E-commerce giant Alibaba has come under fire for promoting both patriarchy and pseudoscience after it advertised sex-selection health supplements to prospective parents.
Earlier this week, eagle-eyed netizens pointed out that on the homepage of Taobao — a major online marketplace owned by Alibaba — an advertisement touted products that could adjust a woman’s pH level to increase her chance of conceiving a boy.
“What to do if your first child is a girl? Use Jianyunbao for your second birth,” proclaimed the ad for Jianyunbao, which roughly translates to “alkaline elixir for pregnancy,” exploiting the persistent preference for boys in Chinese families as well as widespread ignorance of reproductive science.
The brazenly sexist ad had soon raised eyebrows across online discussion forums, with even state-backed publications piping up. Mochou, a magazine funded by a provincial branch of the All-China Women’s Federation, a government-backed women’s rights organization, published an article on its WeChat public account titled “Taobao, You Owe Every Woman an Apology.”
“What do you mean by ‘What to do if your first child is a girl?’ Does giving birth to a girl mean that a woman is inferior to others and should feel sad? If you have a daughter, must you try to produce a son to make up for it?” reads the article.
A screenshot from e-commerce platform Taobao shows the ad for a product that claims to adjust a woman’s pH level to increase her chance of having a boy.
Several factors, in particular the notion that only sons can continue the family line, have led to a strong preference for boys in Chinese society. During the one-child policy era, some couples would undergo illegal sex screenings at underground clinics so they could terminate the pregnancy if they knew they were having a girl. Even in recent years, there have been documented cases of infanticide.
The relaxation of family planning restrictions offers hope to parents who already have a girl but still want a boy. Yet though popular health education websites like Dingxiang Yisheng have debunked the myth that higher alkalinity in a woman’s body will increase her chance of conceiving a boy, some desperate couples still resort to products like Jianyunbao or methods like douching with a baking soda solution to create the desired pH level.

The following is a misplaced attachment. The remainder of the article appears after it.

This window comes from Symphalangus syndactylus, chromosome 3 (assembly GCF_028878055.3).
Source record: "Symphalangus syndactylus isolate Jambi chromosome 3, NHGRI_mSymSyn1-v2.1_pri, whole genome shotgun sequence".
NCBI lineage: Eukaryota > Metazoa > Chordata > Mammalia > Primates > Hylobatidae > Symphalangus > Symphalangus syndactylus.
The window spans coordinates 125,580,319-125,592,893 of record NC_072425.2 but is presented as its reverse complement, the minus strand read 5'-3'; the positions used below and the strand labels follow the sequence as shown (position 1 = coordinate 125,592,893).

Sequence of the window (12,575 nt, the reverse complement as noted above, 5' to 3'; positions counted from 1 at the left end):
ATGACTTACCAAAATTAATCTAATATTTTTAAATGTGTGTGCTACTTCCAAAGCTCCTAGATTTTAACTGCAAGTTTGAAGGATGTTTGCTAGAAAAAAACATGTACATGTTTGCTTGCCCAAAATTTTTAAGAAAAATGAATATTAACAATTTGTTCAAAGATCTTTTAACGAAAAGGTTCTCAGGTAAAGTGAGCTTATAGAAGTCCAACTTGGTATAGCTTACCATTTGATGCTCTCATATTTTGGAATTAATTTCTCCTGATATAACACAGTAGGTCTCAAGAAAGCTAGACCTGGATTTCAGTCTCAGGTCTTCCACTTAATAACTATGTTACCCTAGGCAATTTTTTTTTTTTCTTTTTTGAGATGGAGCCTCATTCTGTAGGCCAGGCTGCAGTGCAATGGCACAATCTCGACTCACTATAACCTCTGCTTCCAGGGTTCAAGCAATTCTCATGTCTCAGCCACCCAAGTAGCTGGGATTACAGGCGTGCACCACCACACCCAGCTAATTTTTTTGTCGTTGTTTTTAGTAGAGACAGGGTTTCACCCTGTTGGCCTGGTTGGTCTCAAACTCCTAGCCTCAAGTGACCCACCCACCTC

Mochou acknowledges that it is an uphill battle to challenge society’s views on gender equality but also argues that Taobao should ban such ads. “A platform under the world’s largest e-commerce company, Alibaba, still dares to promote and sell products that claim you can select the sex of a fetus. What kind of corporate culture is that?” the article asks.
The timing of the incident is inconvenient for Alibaba, which was recently criticized for its sexist recruitment practices.
On Friday night, the digital marketing arm of Alibaba apologized on its Weibo microblog for displaying the ad on Taobao. “Due to mistakes in the review process, we allowed an ad with sexist elements to be shown on the website,” the statement said. Taobao has since removed the ad, punished the vendor, and vowed to strengthen its review system to prevent such cases in the future, according to the statement.
By Saturday afternoon, Sixth Tone could find no Jianyunbao products on Taobao, though other products claiming similar effects were still available.
A spokesperson for Foshan Yuankang Food Trade Company, Jianyunbao’s Guangdong-based manufacturer, said the company was not aware of the ad and could not comment on the issue.
Editor: Qian Jinghua.
(Header image: People ride a two-seater bicycle past the Alibaba logo at the company’s headquarters on the outskirts of Hangzhou, Zhejiang province, Nov. 10, 2014. Aly Song/Reuters)